Have you ever wondered how appraisers come up with square footage adjustments? Why is the adjustment sometimes so low? Is it just a guess or is there some sort of methodology? Let’s take a quick look at four options for determining how much extra square footage is really worth.
4 options for making adjustments for square footage:
- Make up a Number: Not a good method. Any adjustment in an appraisal report is supposed to be based on the market instead of a guess.
- Use one standard figure: Sometimes appraisers are known to use one cost adjustment figure for every single neighborhood. This is bad since some neighborhoods will pay far more for extra space. For instance, a lower-end neighborhood in the Sacramento area could easily see adjustments around $30 per sq ft for extra square footage, but a higher-end area might see adjustments beyond $100 per sq ft. Also, when the market is hot, the price gap between small and large homes tends to squeeze together a bit more, but when the market is declining, values tend to spread further apart.
- Use cost figures: Cost plays a role in determining adjustments to a certain extent, but keep in mind appraisers are really looking at what the market is willing to pay for something rather than what it costs. For instance, an addition might cost $50,000, but that doesn’t necessarily mean the addition would actually add $50,000 in value. How much would a buyer pay for the extra space? That’s the question the appraiser has to answer by finding similar properties in the neighborhood or market area. What if the owner overbuilt for the neighborhood? Or what if the owner added a $50,000 Yoda-shaped room? Stars Wars fans might love it, but others would probably run. The same is true for a built-in pool. It might easily cost $35,000, but buyers are simply not willing to pay for the entire cost of the pool in the resale market. Can you see why cost might not necessarily translate into value?
- Analyze sales in the neighborhood: This is the best method. Compare houses in a neighborhood to determine the adjustment. Or in other words, find matched paired sales to discover what buyers are willing to pay for a certain feature. For instance, if you find a house that sold at $230,000 at 1700 sq ft, but a very similar house sold at $220,000 at 1500 sq ft, that tells us the market paid an extra $10,000 for 200 extra square feet. In this case the adjustment for square footage would be $50 per sq ft since $10,000 divided by 200 equals $50 per sq ft. This is just one example though. It’s important to find several other matched pairs so you can make a reasonable judgement about what the market is willing to pay for extra square footage. See the example below. Can you see how the adjustment for square footage is a reflection of what the market is willing to pay?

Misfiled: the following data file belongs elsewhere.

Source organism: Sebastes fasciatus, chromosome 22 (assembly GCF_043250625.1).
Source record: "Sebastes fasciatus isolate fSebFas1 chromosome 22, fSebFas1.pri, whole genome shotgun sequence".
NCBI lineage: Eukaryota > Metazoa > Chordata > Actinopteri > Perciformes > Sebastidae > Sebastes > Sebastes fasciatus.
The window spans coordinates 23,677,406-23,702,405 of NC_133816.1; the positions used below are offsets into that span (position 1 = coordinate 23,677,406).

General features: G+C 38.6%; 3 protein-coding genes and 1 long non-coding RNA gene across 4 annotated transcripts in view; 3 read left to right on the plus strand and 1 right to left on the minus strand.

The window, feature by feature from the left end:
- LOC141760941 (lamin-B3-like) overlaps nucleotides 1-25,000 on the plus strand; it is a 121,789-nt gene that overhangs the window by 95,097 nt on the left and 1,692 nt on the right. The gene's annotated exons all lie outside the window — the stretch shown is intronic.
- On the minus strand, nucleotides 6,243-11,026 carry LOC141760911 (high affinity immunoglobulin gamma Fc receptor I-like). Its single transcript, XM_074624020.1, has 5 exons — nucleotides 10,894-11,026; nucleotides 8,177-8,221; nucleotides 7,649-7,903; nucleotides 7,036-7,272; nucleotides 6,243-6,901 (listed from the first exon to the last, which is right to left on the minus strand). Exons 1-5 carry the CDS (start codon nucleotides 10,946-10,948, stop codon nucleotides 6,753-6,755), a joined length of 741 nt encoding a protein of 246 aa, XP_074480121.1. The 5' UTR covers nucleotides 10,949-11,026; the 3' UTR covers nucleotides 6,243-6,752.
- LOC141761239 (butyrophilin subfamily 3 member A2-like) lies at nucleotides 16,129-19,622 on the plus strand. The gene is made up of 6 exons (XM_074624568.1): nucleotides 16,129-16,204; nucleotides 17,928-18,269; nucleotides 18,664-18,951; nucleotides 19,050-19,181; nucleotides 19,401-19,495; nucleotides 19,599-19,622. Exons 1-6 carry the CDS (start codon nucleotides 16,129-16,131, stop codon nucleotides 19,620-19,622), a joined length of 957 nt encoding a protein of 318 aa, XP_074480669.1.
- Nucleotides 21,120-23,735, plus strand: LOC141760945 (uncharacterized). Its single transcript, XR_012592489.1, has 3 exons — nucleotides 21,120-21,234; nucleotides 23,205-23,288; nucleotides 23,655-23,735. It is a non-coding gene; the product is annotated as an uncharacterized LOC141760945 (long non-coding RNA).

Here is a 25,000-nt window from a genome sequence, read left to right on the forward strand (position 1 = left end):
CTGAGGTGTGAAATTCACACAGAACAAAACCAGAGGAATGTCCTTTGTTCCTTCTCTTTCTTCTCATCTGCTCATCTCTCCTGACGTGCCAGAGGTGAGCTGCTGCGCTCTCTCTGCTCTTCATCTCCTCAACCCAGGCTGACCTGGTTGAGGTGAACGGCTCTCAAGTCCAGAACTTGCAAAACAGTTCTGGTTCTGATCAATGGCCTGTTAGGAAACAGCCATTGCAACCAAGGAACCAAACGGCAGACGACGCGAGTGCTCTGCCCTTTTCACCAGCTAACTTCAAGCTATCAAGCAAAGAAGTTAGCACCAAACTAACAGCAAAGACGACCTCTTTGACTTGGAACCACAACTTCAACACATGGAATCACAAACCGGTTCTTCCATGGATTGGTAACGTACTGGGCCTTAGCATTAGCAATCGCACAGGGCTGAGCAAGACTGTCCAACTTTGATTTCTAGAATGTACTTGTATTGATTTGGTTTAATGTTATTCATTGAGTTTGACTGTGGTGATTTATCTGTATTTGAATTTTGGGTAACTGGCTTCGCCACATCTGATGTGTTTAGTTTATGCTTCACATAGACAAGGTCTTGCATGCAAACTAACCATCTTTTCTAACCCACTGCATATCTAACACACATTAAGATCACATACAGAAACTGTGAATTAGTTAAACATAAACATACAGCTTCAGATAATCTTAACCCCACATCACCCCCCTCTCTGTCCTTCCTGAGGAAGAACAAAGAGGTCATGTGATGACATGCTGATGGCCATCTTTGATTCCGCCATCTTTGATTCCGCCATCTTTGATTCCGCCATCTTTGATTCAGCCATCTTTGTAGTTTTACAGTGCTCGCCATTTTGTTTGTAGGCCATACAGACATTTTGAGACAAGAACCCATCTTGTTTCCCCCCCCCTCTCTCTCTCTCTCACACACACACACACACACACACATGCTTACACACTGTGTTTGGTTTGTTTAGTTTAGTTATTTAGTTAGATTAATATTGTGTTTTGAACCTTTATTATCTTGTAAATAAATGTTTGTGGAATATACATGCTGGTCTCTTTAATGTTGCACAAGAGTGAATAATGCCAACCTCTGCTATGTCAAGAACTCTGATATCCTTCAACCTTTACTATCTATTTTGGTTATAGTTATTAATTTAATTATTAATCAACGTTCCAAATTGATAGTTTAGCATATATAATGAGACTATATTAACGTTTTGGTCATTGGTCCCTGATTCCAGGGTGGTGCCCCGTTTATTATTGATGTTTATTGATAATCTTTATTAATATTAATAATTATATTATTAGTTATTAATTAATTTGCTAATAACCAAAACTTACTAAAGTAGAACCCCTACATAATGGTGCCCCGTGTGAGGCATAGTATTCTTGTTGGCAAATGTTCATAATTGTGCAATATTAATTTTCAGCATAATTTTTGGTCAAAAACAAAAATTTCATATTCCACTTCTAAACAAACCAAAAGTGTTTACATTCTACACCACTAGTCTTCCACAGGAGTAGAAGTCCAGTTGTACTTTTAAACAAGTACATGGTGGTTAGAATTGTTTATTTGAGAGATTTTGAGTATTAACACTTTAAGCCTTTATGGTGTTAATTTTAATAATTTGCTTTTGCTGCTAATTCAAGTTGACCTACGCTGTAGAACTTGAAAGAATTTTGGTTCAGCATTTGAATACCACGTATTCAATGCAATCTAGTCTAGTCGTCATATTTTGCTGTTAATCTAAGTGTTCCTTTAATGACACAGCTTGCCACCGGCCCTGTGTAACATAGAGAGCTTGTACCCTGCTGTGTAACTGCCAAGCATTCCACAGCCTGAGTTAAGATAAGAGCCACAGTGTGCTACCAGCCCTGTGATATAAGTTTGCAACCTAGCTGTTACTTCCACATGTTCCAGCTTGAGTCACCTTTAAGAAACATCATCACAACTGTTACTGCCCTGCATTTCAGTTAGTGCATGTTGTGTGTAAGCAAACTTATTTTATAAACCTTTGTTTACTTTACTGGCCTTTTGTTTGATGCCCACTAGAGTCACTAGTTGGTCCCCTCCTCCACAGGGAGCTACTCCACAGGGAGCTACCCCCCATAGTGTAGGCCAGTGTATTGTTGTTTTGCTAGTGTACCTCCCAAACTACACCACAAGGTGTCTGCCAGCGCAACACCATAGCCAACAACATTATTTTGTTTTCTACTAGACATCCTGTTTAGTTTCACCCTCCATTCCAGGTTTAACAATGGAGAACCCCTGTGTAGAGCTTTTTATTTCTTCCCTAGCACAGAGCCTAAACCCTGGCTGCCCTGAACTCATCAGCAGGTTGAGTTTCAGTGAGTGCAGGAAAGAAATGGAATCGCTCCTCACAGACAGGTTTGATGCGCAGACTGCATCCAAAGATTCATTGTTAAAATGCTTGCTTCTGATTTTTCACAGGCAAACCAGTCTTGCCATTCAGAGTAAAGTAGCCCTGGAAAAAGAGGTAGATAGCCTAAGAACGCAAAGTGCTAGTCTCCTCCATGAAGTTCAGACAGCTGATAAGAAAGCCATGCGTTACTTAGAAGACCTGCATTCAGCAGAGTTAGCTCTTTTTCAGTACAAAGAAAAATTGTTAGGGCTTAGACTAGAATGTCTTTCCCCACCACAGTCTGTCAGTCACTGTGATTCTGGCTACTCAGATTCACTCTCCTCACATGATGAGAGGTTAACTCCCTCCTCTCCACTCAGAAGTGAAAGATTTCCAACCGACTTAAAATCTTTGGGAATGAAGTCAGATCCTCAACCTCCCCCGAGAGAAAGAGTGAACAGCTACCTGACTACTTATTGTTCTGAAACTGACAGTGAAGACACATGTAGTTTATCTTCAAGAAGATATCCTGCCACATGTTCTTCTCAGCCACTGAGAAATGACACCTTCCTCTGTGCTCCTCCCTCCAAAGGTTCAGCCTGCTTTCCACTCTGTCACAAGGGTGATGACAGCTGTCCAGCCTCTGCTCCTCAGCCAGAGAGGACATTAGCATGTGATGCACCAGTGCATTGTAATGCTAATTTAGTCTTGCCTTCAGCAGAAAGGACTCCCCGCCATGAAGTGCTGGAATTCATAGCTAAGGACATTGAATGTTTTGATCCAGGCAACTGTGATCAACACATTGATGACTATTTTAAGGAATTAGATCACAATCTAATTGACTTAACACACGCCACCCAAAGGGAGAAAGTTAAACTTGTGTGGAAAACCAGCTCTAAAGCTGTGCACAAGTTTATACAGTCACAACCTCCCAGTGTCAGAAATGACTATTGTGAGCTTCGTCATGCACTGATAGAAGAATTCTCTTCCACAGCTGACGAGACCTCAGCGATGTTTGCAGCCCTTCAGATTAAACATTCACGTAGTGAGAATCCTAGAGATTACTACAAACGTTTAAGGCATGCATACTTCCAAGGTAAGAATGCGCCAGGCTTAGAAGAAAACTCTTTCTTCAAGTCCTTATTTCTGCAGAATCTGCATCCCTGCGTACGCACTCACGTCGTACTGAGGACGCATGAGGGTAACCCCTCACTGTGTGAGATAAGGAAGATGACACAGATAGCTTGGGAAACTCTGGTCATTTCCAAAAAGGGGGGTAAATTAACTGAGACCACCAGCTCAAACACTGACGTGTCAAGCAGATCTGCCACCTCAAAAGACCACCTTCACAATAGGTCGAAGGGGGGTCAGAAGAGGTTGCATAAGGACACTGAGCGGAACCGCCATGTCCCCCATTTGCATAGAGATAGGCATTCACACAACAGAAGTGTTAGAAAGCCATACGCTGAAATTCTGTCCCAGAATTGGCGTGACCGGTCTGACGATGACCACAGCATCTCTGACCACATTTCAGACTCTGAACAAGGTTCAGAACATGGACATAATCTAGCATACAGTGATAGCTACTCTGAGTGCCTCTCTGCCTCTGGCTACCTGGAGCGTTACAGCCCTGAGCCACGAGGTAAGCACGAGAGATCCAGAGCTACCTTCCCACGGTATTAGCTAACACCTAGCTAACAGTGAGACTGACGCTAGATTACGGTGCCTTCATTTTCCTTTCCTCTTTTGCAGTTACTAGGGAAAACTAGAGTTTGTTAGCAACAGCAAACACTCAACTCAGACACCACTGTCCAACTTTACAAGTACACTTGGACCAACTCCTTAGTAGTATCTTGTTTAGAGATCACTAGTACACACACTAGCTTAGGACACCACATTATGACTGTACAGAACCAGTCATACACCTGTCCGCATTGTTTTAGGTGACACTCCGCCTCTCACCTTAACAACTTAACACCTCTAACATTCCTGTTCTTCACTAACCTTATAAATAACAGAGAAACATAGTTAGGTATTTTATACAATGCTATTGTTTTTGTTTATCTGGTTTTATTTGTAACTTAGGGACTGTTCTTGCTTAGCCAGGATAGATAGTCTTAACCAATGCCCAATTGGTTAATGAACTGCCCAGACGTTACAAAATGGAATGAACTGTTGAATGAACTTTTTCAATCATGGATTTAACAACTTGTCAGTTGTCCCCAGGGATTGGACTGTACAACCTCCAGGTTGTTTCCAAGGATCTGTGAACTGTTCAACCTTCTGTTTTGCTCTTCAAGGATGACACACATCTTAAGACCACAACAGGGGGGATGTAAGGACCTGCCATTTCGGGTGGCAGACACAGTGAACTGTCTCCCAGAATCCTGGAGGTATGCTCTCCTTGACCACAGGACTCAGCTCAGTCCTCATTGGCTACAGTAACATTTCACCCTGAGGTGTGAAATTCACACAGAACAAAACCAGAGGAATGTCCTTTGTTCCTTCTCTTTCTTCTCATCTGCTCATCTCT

What does the market say the extra square footage is worth?
Keys to Remember:
- Similar Size: Compare similar-sized properties to the one you are trying to value. The market might look at larger and smaller properties differently, so if you want the proper adjustment, you’ve got to stick with comparing apples to apples so to speak.
- Condition: Remember to consider upgrades and condition in your analysis. An upgraded property might sell for substantially more than a fixer. This is why properties in the most similar condition will be your best comparisons when trying to extract a reasonable adjustment for square footage.
- Know the Market: Sometimes smaller homes can sell for more than larger homes. It’s easy to assume a larger home will sell for more, but at times certain smaller models may carry a value premium for whatever reason, which causes them to sell for more. This is where knowing the neighborhood market comes in handy.
- Data Sample: Use more than just one comparison to substantiate how much extra square footage is worth. More data helps build a stronger case.
When I get asked how much appraisers adjust for square footage, I think my answer sometimes disappoints real estate agents and home owners. It would be nice to share a very concrete number, but saying, “It depends on the neighborhood and the market” is really the best answer. Most of all, real estate is about location, so it makes sense that the numbers can be different depending on the location, right?
Questions: Any insight to add or questions to ask? Or do you have any stories to share? Comments are welcome below.
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